Heartbleed Is Not A Big Deal?

Michael Roytman    April 17, 2014

As of this morning we have observed 224 breaches related to CVE-2014-0160, the Heartbleed vulnerability. More than enough has been said about the technical details of the vulnerability, and our own Ryan Huber covered the details a few days ago. I want to talk about the vulnerability management implications of Heartbleed, because they are both terrifying and telling.

The Common Vulnerability Scoring System ranks CVE-2014-0160 as a 5.0/10.0. A good observer will note that the National Vulnerability Database is not all that comfortable with ranking the vulnerability that broke the internet a 5/10. In fact, unlike any other vulnerability in the system we’ve seen, there is an “addendum” in red text:

 “CVSS V2 scoring evaluates the impact of the vulnerability on the host where the vulnerability is located. When evaluating the impact of this vulnerability to your organization, take into account the nature of the data that is being protected and act according to your organization’s risk acceptance. While CVE-2014-0160 does not allow unrestricted access to memory on the targeted host, a successful exploit does leak information from memory locations which have the potential to contain particularly sensitive information, e.g., cryptographic keys and passwords. Theft of this information could enable other attacks on the information system, the impact of which would depend on the sensitivity of the data and functions of that system.”

So what does this mean for your organization? How should you prioritize the remediation of Heartbleed vs other vulnerabilities? NVD’s answer is “think about what can be stolen.” The problem here is that the CVSS environmental metric, which is used to account for an organization’s particular environment, can only reduce the score. So we’re still stuck at a 5. Why?

CVSS is failing to take into account quite a few factors:

1. It’s a target of opportunity for attackers:

The amount of sites affected by the vulnerability is unfathomable – with broad estimates between 30-70% of the internet.

2. It’s being actively and successfully exploited on the Internet:

We are logging about 20 breaches every few hours. The rate of incoming breaches is also increasing, on April 10th, we were seeing 1-2 breaches an hour. Keep in mind this is just from the 30,000 businesses that we monitor – not 70% of the Internet.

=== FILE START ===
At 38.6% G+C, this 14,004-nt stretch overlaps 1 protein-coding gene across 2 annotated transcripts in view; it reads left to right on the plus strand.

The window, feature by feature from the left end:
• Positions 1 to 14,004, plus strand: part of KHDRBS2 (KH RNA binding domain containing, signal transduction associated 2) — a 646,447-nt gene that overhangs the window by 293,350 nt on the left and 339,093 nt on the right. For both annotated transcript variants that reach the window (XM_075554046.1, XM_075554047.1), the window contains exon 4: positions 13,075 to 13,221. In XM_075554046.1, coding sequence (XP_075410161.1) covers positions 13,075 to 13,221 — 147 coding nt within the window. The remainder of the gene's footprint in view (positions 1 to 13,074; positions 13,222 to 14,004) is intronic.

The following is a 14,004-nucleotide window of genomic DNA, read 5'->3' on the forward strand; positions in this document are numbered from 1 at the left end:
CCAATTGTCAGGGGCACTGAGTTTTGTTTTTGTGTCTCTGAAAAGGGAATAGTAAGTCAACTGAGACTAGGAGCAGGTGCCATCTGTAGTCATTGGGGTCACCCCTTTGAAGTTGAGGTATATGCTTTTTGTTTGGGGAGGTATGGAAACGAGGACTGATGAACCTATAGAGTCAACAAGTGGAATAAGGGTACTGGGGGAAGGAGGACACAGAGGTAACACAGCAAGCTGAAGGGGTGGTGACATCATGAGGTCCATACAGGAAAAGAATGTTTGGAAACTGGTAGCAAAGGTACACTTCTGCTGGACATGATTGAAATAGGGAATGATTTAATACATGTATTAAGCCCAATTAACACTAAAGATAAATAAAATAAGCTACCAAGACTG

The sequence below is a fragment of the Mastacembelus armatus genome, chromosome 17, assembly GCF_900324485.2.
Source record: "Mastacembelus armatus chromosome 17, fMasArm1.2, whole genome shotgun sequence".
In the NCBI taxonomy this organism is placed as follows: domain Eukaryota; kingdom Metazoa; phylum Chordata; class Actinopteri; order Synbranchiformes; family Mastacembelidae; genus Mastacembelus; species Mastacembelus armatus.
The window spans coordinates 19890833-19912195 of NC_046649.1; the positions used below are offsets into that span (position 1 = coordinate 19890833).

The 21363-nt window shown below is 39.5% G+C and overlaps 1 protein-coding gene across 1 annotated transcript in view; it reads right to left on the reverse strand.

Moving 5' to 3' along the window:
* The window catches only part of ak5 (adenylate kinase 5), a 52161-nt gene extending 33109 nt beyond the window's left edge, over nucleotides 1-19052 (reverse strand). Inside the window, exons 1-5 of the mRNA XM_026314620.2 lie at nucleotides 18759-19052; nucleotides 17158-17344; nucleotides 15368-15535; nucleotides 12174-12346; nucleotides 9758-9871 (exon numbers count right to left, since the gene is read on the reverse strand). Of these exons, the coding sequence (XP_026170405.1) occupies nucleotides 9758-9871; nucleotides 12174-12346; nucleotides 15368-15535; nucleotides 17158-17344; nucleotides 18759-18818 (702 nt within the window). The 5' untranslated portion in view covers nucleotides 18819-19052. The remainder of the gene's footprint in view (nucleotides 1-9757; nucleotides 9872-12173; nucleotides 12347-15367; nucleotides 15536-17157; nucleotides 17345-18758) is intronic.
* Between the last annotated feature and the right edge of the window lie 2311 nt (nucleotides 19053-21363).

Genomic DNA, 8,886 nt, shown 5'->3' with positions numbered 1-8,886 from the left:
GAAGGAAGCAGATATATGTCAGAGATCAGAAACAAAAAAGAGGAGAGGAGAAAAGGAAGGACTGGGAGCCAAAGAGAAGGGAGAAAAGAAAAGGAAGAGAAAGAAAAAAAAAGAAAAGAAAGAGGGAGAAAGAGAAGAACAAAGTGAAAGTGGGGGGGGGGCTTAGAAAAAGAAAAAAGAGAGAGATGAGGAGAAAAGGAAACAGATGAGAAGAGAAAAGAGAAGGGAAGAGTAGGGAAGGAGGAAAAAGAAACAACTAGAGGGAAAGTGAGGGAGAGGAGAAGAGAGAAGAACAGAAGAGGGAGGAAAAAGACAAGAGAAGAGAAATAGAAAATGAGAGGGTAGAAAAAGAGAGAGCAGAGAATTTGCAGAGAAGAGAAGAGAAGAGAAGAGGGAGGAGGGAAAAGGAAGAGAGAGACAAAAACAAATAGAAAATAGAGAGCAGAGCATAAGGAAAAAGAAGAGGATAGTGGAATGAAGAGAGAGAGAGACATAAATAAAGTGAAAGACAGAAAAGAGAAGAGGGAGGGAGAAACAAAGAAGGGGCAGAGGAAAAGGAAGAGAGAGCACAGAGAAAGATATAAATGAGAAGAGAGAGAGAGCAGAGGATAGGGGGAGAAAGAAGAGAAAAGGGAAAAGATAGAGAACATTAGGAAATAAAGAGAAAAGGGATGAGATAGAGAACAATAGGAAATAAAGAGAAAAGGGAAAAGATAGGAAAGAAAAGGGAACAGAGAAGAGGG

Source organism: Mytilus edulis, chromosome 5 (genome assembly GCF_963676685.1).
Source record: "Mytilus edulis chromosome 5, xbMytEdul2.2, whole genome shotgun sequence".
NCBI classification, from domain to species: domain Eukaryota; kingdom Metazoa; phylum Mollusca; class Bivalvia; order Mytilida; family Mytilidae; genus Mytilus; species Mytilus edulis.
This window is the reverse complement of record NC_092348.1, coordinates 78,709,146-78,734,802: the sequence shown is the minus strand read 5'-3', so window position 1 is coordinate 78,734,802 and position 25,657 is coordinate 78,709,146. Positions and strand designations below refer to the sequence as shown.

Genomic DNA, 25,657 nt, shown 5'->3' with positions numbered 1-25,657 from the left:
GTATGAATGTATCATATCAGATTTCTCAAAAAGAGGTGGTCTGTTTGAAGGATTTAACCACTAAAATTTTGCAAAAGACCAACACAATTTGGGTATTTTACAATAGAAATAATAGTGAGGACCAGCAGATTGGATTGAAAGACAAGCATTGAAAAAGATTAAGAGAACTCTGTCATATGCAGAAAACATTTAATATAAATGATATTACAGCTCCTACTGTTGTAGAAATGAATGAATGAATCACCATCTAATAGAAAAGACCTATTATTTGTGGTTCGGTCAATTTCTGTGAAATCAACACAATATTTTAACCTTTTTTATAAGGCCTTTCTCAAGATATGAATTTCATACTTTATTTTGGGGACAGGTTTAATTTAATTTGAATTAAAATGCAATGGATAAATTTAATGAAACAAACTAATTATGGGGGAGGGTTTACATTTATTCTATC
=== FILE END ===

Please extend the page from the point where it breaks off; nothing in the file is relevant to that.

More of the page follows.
3. It’s easy to exploit:

There exists a metasploit module and exploit code on ExploitDB.

We already knew heartbleed was a big deal – this data isn’t changing anyone’s mind. The interesting bit, is that Heartbleed is not the only vulnerability to follow such a pattern. Of all the breached vulnerabilities in our database, Heartbleed is the fifth most breached (that is, most instances recorded) with a CVSS score of 5 or less.

The others that CVSS is missing the boat on, in order of descending breach volume, are:

1. CVE-2001-0540 – Score: 5.0

2. CVE-2012-0152 – Score: 4.3

3. CVE-2006-0003 – Score: 5.1

4. CVE-2013-2423 – Score: 4.3

Two of these are terminal denial of service, and two of these are remote code executions. The common thread is that all of these have a network access vector and require no authentication, all of these have exploits available, affect a large number of systems and are currently being breached.

Heartbleed IS a big deal. But it’s not the only one – there are plenty of vulnerabilities which have received less press and are buried deep within the PCI requirements or CVSS-based prioritization strategies which are causing breaches, today. It’s important to check threat intelligence feeds for what’s being actively exploited, to think like an attacker and to have the same information an attacker has.

It’s also important to learn a lesson from this past week: while the press took care of this one, it won’t take care of a remote code execution on a specific version of windows that your organization happens to be running. Just don’t say it’s not a big deal when a breach occurs on a CVSS 4.3. You’ve been warned.

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